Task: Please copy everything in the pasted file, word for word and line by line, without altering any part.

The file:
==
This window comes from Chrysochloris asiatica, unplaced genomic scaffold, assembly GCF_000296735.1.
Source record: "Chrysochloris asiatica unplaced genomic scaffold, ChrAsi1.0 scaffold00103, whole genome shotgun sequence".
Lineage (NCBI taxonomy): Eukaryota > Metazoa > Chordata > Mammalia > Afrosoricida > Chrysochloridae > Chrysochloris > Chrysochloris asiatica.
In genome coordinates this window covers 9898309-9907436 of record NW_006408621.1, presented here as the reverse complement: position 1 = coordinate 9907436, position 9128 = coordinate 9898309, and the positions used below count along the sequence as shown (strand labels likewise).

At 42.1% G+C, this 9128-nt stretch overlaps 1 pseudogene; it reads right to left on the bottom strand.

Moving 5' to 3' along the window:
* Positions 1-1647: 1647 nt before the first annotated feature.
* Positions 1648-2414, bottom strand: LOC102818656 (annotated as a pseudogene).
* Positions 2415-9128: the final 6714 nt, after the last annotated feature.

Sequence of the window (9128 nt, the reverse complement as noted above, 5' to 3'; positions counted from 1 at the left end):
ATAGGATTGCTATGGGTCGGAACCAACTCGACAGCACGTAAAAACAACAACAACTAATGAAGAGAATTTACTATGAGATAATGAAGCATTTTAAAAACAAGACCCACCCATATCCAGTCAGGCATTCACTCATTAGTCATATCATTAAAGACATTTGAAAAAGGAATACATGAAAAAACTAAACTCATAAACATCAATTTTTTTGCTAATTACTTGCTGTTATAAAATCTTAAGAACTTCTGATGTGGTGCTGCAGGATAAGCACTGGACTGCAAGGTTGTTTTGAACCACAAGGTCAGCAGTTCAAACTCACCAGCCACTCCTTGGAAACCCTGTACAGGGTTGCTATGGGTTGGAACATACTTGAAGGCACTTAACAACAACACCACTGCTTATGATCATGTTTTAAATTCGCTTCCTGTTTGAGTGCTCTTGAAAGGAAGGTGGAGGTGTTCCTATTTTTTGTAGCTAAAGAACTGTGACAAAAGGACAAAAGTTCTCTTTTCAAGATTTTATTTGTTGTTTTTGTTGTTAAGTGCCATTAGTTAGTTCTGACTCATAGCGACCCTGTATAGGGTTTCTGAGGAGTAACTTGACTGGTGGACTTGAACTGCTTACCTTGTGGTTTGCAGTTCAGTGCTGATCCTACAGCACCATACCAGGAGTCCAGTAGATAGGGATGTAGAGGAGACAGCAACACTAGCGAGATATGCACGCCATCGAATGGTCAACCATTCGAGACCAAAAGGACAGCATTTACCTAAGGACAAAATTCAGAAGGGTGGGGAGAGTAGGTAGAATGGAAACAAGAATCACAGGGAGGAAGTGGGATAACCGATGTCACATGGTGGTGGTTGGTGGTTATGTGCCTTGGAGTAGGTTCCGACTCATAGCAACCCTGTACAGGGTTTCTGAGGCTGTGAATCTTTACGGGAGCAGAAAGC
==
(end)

This window comes from Chrysochloris asiatica, unplaced genomic scaffold, assembly GCF_000296735.1.
Source record: "Chrysochloris asiatica unplaced genomic scaffold, ChrAsi1.0 scaffold00103, whole genome shotgun sequence".
Lineage (NCBI taxonomy): Eukaryota > Metazoa > Chordata > Mammalia > Afrosoricida > Chrysochloridae > Chrysochloris > Chrysochloris asiatica.
In genome coordinates this window covers 9898309-9907436 of record NW_006408621.1, presented here as the reverse complement: position 1 = coordinate 9907436, position 9128 = coordinate 9898309, and the positions used below count along the sequence as shown (strand labels likewise).

At 42.1% G+C, this 9128-nt stretch overlaps 1 pseudogene; it reads right to left on the bottom strand.

Moving 5' to 3' along the window:
* Positions 1-1647: 1647 nt before the first annotated feature.
* Positions 1648-2414, bottom strand: LOC102818656 (annotated as a pseudogene).
* Positions 2415-9128: the final 6714 nt, after the last annotated feature.

Sequence of the window (9128 nt, the reverse complement as noted above, 5' to 3'; positions counted from 1 at the left end):
ATAGGATTGCTATGGGTCGGAACCAACTCGACAGCACGTAAAAACAACAACAACTAATGAAGAGAATTTACTATGAGATAATGAAGCATTTTAAAAACAAGACCCACCCATATCCAGTCAGGCATTCACTCATTAGTCATATCATTAAAGACATTTGAAAAAGGAATACATGAAAAAACTAAACTCATAAACATCAATTTTTTTGCTAATTACTTGCTGTTATAAAATCTTAAGAACTTCTGATGTGGTGCTGCAGGATAAGCACTGGACTGCAAGGTTGTTTTGAACCACAAGGTCAGCAGTTCAAACTCACCAGCCACTCCTTGGAAACCCTGTACAGGGTTGCTATGGGTTGGAACATACTTGAAGGCACTTAACAACAACACCACTGCTTATGATCATGTTTTAAATTCGCTTCCTGTTTGAGTGCTCTTGAAAGGAAGGTGGAGGTGTTCCTATTTTTTGTAGCTAAAGAACTGTGACAAAAGGACAAAAGTTCTCTTTTCAAGATTTTATTTGTTGTTTTTGTTGTTAAGTGCCATTAGTTAGTTCTGACTCATAGCGACCCTGTATAGGGTTTCTGAGGAGTAACTTGACTGGTGGACTTGAACTGCTTACCTTGTGGTTTGCAGTTCAGTGCTGATCCTACAGCACCATACCAGGAGTCCAGTAGATAGGGATGTAGAGGAGACAGCAACACTAGCGAGATATGCACGCCATCGAATGGTCAACCATTCGAGACCAAAAGGACAGCATTTACCTAAGGACAAAATTCAGAAGGGTGGGGAGAGTAGGTAGAATGGAAACAAGAATCACAGGGAGGAAGTGGGATAACCGATGTCACATGGTGGTGGTTGGTGGTTATGTGCCTTGGAGTAGGTTCCGACTCATAGCAACCCTGTACAGGGTTTCTGAGGCTGTGAATCTTTACGGGAGCAGAAAGC